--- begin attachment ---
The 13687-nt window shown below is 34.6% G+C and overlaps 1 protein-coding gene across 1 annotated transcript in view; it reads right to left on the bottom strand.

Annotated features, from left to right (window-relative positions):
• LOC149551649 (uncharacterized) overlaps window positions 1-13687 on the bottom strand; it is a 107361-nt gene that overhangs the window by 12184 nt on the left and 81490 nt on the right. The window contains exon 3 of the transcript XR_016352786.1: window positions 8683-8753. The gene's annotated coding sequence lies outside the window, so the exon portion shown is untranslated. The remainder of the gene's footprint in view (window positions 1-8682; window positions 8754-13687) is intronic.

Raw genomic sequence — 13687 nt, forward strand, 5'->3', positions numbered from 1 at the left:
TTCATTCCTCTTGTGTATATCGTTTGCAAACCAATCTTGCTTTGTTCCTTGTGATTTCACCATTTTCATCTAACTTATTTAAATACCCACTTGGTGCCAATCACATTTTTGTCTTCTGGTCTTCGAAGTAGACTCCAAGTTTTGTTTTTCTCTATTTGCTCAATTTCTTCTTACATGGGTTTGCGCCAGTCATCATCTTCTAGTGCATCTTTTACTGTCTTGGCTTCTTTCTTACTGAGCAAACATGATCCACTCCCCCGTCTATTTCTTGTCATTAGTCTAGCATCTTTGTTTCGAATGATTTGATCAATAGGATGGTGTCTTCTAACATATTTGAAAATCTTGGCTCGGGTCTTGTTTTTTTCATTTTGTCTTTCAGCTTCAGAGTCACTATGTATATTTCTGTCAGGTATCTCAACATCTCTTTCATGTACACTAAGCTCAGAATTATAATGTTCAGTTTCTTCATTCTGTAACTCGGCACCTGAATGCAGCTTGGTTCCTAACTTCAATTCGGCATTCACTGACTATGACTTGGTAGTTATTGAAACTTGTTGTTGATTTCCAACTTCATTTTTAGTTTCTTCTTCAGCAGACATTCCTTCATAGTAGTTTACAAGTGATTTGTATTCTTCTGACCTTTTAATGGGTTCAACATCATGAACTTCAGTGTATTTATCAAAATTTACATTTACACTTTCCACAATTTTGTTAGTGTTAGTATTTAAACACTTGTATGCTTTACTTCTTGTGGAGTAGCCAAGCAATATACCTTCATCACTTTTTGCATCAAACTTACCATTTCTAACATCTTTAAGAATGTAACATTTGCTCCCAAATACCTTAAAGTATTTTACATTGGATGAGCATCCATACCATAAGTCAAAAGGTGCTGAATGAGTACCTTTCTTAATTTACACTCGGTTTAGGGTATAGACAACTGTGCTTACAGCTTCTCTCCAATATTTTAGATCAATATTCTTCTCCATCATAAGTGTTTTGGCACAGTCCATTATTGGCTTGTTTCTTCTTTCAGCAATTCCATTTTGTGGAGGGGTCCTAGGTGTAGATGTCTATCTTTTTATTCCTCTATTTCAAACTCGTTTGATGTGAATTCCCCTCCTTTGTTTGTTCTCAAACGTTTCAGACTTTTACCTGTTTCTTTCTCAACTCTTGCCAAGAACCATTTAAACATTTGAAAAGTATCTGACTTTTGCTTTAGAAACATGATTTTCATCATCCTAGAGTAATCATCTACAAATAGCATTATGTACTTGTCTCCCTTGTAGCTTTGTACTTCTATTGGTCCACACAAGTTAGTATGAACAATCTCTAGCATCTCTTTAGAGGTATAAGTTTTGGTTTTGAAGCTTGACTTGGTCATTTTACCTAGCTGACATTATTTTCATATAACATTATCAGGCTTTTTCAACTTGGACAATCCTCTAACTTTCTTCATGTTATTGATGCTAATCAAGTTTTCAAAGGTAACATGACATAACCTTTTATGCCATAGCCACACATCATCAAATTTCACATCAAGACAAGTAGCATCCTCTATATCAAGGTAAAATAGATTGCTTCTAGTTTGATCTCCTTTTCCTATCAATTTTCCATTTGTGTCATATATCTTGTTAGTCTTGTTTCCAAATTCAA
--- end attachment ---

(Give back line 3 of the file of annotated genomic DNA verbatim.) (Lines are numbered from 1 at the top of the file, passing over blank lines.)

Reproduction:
• LOC149551649 (uncharacterized) overlaps window positions 1-13687 on the bottom strand; it is a 107361-nt gene that overhangs the window by 12184 nt on the left and 81490 nt on the right. The window contains exon 3 of the transcript XR_016352786.1: window positions 8683-8753. The gene's annotated coding sequence lies outside the window, so the exon portion shown is untranslated. The remainder of the gene's footprint in view (window positions 1-8682; window positions 8754-13687) is intronic.